The Dirty Snacks Ensemble. What's the story behind the name? why Tidy Universe? I'm always curious about the extramusical traits of a record, after all it's those traits that complete the experience. I discovered Dirty Snacks while "wandering" around in Bandcamp during some long day's small hours; I hadn't finished the album when I pressed 'Buy Record/Vinyl', it was instant love. Am I being naive for buying records? friends suggest so but come on, it's the ultimate extramusical trait that enhances the experience. I mean I'll still stream, obviously, but you develop a different relationship with a music you like, it's getting physical (you get me).

Dirty Snacks are the brainchild (hate that word) of Mark Clifford, vibraphonist, keyboardist and composer and it seems they're based in Oakland. You get that Sunshine State vibe (pun) throughout the album. It's lingering on the positive yet thoughtful side, with lots of groove and experimentation. I'll draw some parallels with The Claudia Quintet although I find Dirty Snacks a little more daring and playful while not so polished. 

The ensemble sounds so organic (love that word) it feels they're recording next to you. Now. You gotta love how the reeds (especially that bass clarinet) interact with everything. Or how the vibes and piano bind the whole into one. The violin can range from austere to clumsy. The drums are delicate and the bass is king; some awesome post-jazz-rock moments here. You gotta love how the compositions are breathing, how these creatives are relevant. The style is maybe chamber-jazz, some friends called it cinematic; you can call anything cinematic, as long as it's soundtracking your own movie. And this is mine.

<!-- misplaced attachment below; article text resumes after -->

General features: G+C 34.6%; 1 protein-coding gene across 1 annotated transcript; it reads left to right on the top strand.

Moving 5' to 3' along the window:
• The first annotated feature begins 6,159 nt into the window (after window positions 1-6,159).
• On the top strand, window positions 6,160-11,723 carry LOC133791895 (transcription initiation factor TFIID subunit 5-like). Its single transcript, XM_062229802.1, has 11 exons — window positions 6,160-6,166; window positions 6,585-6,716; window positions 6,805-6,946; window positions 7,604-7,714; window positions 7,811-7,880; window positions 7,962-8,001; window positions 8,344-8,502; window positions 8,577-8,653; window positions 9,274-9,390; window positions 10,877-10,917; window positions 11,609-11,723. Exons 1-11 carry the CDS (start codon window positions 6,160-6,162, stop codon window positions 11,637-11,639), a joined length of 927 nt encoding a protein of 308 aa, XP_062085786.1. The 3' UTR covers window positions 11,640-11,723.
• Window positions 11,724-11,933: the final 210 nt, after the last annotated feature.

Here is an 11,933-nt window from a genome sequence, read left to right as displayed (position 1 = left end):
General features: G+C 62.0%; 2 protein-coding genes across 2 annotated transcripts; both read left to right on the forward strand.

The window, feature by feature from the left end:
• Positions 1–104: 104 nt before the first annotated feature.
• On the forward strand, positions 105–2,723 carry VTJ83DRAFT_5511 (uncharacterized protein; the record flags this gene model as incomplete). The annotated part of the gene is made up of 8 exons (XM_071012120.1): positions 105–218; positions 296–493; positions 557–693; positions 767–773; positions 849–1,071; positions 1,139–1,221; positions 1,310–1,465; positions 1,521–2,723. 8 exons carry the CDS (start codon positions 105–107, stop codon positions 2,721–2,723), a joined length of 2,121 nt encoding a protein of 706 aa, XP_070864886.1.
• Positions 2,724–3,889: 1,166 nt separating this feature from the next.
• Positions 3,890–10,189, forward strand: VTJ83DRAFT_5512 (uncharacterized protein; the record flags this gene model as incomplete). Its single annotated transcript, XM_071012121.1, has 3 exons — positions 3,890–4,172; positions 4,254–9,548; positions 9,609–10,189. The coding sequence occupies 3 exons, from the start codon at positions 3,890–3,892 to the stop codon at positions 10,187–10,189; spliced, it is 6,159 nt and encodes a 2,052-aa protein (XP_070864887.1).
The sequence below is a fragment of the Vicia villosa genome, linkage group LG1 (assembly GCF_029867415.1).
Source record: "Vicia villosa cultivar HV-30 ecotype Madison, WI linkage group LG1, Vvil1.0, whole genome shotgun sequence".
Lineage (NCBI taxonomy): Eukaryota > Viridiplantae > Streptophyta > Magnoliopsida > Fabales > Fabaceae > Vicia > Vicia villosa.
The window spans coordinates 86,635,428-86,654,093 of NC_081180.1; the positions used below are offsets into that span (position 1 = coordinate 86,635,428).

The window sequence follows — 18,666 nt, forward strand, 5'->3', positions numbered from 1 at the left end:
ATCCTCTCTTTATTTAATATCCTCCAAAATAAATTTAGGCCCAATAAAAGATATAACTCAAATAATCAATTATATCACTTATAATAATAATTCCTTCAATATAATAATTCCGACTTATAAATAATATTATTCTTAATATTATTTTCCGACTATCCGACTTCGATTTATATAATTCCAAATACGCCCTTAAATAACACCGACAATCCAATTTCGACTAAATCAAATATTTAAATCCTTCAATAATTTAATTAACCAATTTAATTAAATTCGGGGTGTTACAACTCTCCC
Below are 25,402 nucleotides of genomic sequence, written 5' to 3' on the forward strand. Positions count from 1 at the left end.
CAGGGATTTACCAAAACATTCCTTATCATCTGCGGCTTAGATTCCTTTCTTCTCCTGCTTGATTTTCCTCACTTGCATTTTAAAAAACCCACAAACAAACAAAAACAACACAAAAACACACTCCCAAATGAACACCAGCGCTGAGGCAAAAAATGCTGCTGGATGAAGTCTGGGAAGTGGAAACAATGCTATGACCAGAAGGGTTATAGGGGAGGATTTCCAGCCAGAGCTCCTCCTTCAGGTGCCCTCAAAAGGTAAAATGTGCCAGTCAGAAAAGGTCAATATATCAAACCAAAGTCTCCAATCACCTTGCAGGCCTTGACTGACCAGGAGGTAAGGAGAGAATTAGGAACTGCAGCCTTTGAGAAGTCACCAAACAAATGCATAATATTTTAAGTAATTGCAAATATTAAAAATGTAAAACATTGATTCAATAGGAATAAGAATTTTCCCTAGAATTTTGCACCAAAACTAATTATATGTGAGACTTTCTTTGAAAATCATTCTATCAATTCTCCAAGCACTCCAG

Is it arbitrary if I say SUPPORT THE ARTIST? I didn't think so.

Thursday, June 1, 2017

Spjärnsvallet - Again and Again [1975, 2014-15] Sweden

A gift. I'm not sure how many remember Spjärnsvallet but this "comeback" took me by surprise. Actually it's nothing more but outtakes from their 1975 self-titled album, plus a newly recorded track. The album is dedicated to the late Kjell Westling, a distinguished multi-instrumentalist known to have participated in many seminal Swedish prog bands. 

In fact the quartet is a who's who of the 60s/70s Swedish prog, rock, psych and freak folk scene: Archimedes Badkar, Träd Gräs och Stenar, Blå Tåget, Harvester, Vargavinter, Thomas och Turid, Marie Selander, Pärson Sound, Nynningen and Nationalteatern among others. Some of those sound explicitly daring to this day. That background is prevalent throughout Spjärnsvallet's music. Add to that, Bengt Berger's and Christer Bothén's itch to travel to Ghana and India (the former) and Mali and Morocco (the latter) with the purpose to expand their musical vocabulary.

Again & Again is for those like me who think that the eponymous is just too short. It is well introverted and you can notice the balkan, south indian or north & west african traditions with great transparency. Still, there are discrete improvisational, compositional as well as overlapping moments just like on the debut. Does it differ from the original 1975 statement though? I believe it does. 

The closing track, Again, is the only absolutely new piece here, recorded in 2014 by the 3 surviving members of the group. I like to imagine it as the closing statement of an era, an elegy dedicated to the late Kjell Westling. It showcases the ability of the trio to continue breathing as a single organism. Just like before. I really couldn't think of a better fitting conclusion. The word spjärnsvallet, the way I understand it, stands for the cascade that we will set off should we support each other. Brilliant.